Letter from Nepal.

I knew that my recent update in internal medicine abroad was not going to bail me out here. The young woman lying in front of me had presented to our hospital in the hills of Nepal, with fever of three weeks’ duration, headache, nausea and some change in mental status. Besides the history and physical examination, a complete blood count and perhaps a spinal tap would be all I would have available to make a diagnosis. A computerized tomography scan or a magnetic resonance imaging scan, although available, would be unaffordable. Elaborate laboratory tests and a neurological consultation tonight or in the coming days would not be available. The buck pretty much stopped with me. A recently donated edition of Adams and Victor’s Principles of Neurology in the library would be my best available resource. However, the common diseases in our setting which include tubercular meningitis, typhoid encephalopathy and Japanese encephalitis are usually not the forte of these standard textbooks. It would certainly be wise to find out what the book said. But knowledge of the local diseases would in all probability be more helpful and an important basis for the formulation of my plan of therapy, which would of necessity be empirical.
  This is emergency medical practice in infectious diseases for the vast majority of doctors in the Indian subcontinent. Like the tourist in Kathmandu gathering trinkets to take back home to decorate a Christmas tree, the physician has to try and find little kernels of information lurking in age-old tips such as the cobweb appearance of the cerebrospinal fluid suggesting the diagnosis of tubercular meningitis. The positive side is that the patients are usually so grateful for the little that we do for them.
  So rampant is tuberculosis that when I see a young person with fever, chills and a pleural effusion which is straw-coloured, empirical treatment with antitubercular medicine is started. To cut costs, many of us do not order other tests even if available. No pleural biopsies or special pleural fluid tests. I know Peter, my infectious disease consultant in Phoenix, would have turned pale with disbelief on finding out my basis for therapy. What! All that excellent residency training gone to waste? This is certainly not the methodical manner he taught me to work up a patient with coccidiodomycosis (the counterpart of a tuberculosis patient in Nepal) in the southwest United States. But Peter, ke garne (what to do?)! The choices are stark—tuberculosis v. malignancy. Do not miss the former. If it is the latter, there may not be much to offer the patient.
  It is indeed amazing how dependent we have become on the history and physical examination. If a patient has fever and chills for a week and just ‘suffers silently’ it is probably typhoid, but if the person is groaning with myalgias and arthralgias it is probably staphylococcal sepsis or typhus, both common causes of fever in our hospital. These unproven signs or ‘hunches’ come to the rescue when the initial basic blood tests are equivocal and the cultures are negative, which happens all too frequently; few modern textbooks, if any, will talk about these. In an ideal world, inflammatory markers, changes at the cellular level and treatment guidelines will be mentioned in great detail. These latter points, although certainly important, are unfortunately irrelevant for the vast majority of acutely ill patients in Nepal. In the old days, clever physicians would say they could distinguish a patient with typhoid from one with typhus from the smell. Although I would not go so far, this is an interesting observation.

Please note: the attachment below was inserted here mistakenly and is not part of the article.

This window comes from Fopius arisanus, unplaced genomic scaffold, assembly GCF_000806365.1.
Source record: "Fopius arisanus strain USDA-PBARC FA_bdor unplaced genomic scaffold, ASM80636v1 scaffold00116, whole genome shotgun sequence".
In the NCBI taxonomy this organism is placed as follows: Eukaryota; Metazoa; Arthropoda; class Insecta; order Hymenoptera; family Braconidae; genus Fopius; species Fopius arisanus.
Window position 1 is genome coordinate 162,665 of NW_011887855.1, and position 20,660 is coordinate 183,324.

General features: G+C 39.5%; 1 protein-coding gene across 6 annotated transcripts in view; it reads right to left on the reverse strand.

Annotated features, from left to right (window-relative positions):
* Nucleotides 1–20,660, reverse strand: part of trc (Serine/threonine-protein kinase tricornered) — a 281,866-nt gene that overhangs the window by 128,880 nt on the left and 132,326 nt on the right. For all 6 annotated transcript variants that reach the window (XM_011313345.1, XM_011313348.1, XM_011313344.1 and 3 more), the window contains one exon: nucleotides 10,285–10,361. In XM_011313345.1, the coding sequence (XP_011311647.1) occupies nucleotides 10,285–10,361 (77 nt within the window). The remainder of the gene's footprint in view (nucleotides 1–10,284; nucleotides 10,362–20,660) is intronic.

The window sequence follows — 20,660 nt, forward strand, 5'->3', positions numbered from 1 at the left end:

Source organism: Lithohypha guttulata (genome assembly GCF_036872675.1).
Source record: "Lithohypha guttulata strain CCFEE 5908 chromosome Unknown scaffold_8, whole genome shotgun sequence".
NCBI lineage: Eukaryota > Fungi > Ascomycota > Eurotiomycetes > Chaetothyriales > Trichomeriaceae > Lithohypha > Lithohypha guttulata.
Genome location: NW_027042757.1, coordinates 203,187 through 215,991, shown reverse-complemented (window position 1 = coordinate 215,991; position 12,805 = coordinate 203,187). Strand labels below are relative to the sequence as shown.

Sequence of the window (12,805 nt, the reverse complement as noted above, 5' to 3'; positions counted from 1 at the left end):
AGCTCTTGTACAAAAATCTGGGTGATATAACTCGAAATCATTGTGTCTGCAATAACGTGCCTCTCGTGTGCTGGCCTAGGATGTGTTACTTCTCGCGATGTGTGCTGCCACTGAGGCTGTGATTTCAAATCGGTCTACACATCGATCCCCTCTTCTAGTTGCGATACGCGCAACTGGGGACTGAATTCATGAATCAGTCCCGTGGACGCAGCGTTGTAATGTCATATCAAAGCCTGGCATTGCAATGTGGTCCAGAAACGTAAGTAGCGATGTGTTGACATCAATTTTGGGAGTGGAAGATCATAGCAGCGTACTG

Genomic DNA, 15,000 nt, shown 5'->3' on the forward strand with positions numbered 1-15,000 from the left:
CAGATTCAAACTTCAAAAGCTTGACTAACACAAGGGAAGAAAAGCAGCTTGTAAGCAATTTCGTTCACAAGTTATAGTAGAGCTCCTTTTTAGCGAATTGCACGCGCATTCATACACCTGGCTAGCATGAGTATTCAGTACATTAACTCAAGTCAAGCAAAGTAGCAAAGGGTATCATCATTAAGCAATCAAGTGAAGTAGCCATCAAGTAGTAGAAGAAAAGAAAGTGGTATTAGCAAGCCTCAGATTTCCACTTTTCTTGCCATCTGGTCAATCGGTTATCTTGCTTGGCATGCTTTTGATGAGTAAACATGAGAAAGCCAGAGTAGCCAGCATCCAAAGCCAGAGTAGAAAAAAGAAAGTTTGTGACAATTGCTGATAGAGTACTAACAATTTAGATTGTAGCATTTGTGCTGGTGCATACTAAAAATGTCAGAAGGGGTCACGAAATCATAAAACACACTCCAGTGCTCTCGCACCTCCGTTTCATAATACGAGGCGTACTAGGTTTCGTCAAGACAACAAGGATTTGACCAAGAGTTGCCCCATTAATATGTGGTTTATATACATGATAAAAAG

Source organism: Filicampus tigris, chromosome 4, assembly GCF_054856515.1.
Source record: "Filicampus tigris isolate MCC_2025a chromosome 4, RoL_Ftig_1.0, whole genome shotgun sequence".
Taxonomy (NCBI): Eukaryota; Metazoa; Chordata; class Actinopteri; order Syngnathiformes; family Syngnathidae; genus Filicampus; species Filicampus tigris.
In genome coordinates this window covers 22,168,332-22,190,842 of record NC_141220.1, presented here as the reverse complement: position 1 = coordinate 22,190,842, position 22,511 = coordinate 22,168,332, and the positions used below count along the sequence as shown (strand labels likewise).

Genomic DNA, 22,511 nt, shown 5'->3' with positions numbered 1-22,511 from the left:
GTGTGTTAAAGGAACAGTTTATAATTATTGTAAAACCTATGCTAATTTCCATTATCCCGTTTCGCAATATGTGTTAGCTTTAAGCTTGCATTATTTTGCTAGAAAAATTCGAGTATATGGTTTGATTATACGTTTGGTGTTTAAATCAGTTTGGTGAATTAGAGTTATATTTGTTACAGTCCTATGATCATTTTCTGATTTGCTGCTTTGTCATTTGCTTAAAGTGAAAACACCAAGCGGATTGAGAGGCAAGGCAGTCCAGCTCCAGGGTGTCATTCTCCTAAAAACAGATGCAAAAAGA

I am sure that having sophisticated, accurate tests will help immensely and provide a sense of closure for both the patient and the doctor even when the disease may not be curable. However, despite the limited tests and restricted treatment options, many cannot deny a sharp sense of being truly alive at being a doctor here in remote Nepal; perhaps for us this may be a chance to realize with wonder how astute physicians practised medicine in the old days, although this can be embarrassing, as it is so far behind the times!! Western volunteer doctors in the remote Himalaya Rescue Association high altitude aid posts (Pheriche and Manang) in the heart of the Himalayas almost always find their experience of helping acutely ill patients there without any laboratory tests very rewarding. Many return to serve again and again during future trekking seasons. No question, the excitement of honing your innate Sherlock Holmes’ skills that much more precisely because of a lack of investigative facilities in arriving at a diagnosis is obvious. Add to that a very grateful patient, and for many of us this is a combination worth settling for.


Nepal International Clinic and
Himalayan Rescue Association



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